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As the economy slowly improves, compensation for marketers is increasing— with 69% of marketers expecting a pay raise this year, according to a survey from the American Marketing Association and marketing staffing agency Aquent.
This is up from only 53% of marketers who expected a pay raise in 2010, when the survey was last conducted. This year's mean salary for marketers is $75,000, unchanged from 2010.
“Marketing Salaries: Strategies and Trends for 2013” was based on an online survey of 2,620 U.S. marketers, conducted in October and November.
“We found dramatic differences between one market and another,” said Nelson Rodriguez, VP-marketing at Aquent. “New York, L.A. and Silicon Valley seem like they would be great places to be marketers, but they don't give you as big a bang for the buck.”
This year for the first time, the ANA and Aquent applied a cost-of-living adjustment to the salary analysis and found that Dallas ranked No. 1 in marketing salaries, with an adjusted mean salary of approximately $90,000 when taking into account the lower cost of living. By comparison, the adjusted mean salary for marketers in San Diego is approximately $48,000 when adjusted for cost of living.
St. Louis, Atlanta, Houston and Chartotte, N.C., also ranked above the mean salary when adjusted for cost of living.
The survey also found that while 56% of marketers are satisfied with their current job, 32% are dissatisfied, and 12% are neither.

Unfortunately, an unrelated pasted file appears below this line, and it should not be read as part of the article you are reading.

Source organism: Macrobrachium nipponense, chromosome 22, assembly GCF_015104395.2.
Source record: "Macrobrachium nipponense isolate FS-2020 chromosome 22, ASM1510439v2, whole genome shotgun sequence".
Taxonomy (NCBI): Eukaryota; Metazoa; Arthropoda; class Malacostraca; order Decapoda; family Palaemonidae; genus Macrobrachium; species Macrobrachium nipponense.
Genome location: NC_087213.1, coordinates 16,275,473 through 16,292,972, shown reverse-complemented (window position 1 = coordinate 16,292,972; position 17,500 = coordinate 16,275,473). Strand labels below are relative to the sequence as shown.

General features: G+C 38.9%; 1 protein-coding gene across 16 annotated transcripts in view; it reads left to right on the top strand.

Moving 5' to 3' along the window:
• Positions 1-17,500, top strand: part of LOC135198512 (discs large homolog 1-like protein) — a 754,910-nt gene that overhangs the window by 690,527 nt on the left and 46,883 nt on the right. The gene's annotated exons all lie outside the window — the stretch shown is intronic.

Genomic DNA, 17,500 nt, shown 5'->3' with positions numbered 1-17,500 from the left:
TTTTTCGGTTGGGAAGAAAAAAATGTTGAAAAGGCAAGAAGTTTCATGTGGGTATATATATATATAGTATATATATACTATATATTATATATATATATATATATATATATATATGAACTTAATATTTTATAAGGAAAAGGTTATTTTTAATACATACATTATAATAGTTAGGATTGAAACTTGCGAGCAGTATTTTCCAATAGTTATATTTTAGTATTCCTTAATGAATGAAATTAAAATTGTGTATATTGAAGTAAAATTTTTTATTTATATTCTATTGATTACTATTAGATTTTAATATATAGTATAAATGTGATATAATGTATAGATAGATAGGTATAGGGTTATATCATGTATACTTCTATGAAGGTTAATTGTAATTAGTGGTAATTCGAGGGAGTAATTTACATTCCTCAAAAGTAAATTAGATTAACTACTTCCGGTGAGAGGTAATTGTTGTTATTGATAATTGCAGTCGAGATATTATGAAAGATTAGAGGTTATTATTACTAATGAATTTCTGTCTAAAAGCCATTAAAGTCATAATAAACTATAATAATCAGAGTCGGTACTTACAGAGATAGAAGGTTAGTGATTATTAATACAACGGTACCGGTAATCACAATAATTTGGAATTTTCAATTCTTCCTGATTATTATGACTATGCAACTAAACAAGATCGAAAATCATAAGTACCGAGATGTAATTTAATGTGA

The greatest challenges facing marketers have to do with being equipped to succeed: 56% said they do not have people on their teams to meet the organization's marketing objectives, and 54% said their marketing teams are not well equipped to handle new trends and technology.
“People are really focused on improving their digital skills, particularly in mobile and social,” Rodriguez said.
This year, 80% of marketing organizations plan to increase their focus on mobile marketing strategies, 76% will boost social media efforts, and 75% will increase their focus on marketing automation, the survey found.
The top marketing hires will be in social media marketing (25%), online content (21%), brand/product management (17%) and communications project management (17%).
“Companies expect to increase their focus on mobile and social, but they will hire for social at a higher rate than for mobile,” Rodriguez said. “Mobile is still being figured out, and it's more likely companies will use contractors or agencies for technologies they haven't figured out how to apply in their business model.”